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March 12, 2002

Six Flags To Educate Congressman On Theme Park Safety

Oklahoma City, OK -- Six Flags the world's largest regional theme park company has contacted the American Association of Neurological Surgeons to ask the organization to perform an independent scientific study on ride safety.

"I contacted the American Association of Neurological Surgeons today to ask them to consider a study to review the world's scientific literature and help develop a prospective study regarding the effects of theme park rides as it relates to the brain," Gary Story, president of Six Flags, Inc., said.

The American Association of Neurological Surgeons is a world renowned, independent organization made up of leading doctors in the field of neurosurgery. The group serves as the spokes-organization for neurosurgeons in North America and does not rely on government funding.

"We question the Brain Injury Association's ability to conduct a thoughtful and deliberative scientific study within the time they have been allotted," Story said. "Accuracy is crucial in this ongoing public discussion."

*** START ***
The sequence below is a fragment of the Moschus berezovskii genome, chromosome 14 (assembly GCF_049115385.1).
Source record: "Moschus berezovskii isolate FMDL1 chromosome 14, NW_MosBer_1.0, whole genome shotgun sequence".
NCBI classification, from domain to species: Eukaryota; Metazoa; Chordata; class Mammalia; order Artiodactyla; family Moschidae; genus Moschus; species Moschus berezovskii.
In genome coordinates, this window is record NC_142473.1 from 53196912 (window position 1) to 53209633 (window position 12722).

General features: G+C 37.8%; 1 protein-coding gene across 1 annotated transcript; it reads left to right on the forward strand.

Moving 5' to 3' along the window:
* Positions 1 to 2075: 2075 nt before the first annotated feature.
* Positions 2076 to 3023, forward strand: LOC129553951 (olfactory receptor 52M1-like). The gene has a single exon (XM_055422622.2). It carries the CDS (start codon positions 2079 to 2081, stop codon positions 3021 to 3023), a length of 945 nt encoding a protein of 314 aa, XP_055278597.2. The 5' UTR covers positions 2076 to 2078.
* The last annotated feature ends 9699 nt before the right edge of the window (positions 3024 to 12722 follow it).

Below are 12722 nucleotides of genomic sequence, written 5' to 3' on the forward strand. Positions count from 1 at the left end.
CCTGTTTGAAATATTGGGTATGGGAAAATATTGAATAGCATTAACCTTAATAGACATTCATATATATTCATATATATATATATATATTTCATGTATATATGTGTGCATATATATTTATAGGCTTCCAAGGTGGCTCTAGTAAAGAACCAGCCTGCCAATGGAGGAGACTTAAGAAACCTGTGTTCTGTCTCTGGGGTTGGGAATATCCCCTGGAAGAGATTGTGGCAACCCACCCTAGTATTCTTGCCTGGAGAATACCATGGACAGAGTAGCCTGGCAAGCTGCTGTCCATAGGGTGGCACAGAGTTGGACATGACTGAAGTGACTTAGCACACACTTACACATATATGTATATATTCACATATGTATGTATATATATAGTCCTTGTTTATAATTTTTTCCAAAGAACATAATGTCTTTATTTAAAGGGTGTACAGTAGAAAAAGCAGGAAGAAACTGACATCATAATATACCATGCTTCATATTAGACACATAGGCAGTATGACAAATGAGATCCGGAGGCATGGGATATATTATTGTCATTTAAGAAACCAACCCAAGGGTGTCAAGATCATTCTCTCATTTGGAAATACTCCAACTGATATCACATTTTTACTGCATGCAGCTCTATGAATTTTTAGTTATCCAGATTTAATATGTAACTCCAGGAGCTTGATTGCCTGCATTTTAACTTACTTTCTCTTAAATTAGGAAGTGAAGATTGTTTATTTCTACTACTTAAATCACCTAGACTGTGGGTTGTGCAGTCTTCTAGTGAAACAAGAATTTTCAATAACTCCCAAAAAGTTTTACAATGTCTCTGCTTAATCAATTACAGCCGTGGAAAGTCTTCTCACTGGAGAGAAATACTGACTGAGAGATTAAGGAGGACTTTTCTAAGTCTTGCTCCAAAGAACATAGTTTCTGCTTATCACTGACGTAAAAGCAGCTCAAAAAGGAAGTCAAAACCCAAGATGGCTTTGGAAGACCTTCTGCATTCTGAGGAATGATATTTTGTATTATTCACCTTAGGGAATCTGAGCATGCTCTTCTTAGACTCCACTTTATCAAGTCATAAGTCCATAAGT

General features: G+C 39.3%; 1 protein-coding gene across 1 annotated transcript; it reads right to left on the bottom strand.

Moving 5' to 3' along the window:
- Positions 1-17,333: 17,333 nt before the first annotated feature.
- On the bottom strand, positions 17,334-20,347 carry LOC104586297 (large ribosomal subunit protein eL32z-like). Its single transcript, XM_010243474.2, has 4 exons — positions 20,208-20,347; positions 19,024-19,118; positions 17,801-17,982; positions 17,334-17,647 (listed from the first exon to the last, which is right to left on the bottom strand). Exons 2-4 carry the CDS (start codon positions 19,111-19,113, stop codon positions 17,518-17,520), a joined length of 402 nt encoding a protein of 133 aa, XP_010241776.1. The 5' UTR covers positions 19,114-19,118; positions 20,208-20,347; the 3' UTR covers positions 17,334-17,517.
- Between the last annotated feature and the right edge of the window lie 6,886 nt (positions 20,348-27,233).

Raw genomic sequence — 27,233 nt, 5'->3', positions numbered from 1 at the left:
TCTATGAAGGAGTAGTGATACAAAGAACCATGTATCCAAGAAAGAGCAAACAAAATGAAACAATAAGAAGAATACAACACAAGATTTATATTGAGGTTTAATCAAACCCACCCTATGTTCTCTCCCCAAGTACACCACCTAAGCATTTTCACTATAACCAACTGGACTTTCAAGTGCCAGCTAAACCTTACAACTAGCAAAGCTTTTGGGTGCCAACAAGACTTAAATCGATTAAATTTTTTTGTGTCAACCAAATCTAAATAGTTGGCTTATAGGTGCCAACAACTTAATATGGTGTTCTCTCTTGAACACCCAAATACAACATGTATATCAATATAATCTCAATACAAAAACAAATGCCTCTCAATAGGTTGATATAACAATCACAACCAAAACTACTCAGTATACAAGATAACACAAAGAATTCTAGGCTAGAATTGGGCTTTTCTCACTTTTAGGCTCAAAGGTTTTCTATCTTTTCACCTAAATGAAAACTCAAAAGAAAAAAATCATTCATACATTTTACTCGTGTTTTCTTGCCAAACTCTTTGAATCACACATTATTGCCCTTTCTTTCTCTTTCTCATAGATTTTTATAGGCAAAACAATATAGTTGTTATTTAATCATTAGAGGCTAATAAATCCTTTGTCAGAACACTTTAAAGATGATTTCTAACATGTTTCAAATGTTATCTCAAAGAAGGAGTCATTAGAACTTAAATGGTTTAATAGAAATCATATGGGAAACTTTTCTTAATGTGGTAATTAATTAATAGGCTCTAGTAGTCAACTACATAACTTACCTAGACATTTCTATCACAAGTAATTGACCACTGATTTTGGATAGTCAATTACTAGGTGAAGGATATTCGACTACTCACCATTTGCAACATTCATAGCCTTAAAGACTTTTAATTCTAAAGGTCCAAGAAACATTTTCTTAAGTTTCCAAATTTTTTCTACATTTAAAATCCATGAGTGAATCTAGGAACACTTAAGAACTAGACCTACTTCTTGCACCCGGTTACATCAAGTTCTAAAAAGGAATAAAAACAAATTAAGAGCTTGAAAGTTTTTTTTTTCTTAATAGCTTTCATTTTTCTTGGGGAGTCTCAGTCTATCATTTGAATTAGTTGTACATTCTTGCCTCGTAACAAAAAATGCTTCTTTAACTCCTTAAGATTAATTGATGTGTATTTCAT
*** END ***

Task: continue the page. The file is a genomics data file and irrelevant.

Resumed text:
"Safety is our number one concern at Six Flags," Story explained. "As a company we place the greatest amount of time, talent and resources toward our safety program and we are always looking for ways to improve our system. We welcome the scientific information the American Association of Neurological Surgeons can offer our industry."

"Our industry is committed to fun in a safe and wholesome environment," Story said. "In the U.S. alone, our industry welcomes over 317 million visitors a year and provides over three billion safe rides. Government statistics continue to demonstrate that fixed-site amusement rides continue to be one of the safest forms of recreation available."

Six Flags, Inc. is the world's largest regional theme park company with 38 parks in North America, Europe and Latin America. The company hosts over 50 million guests annually.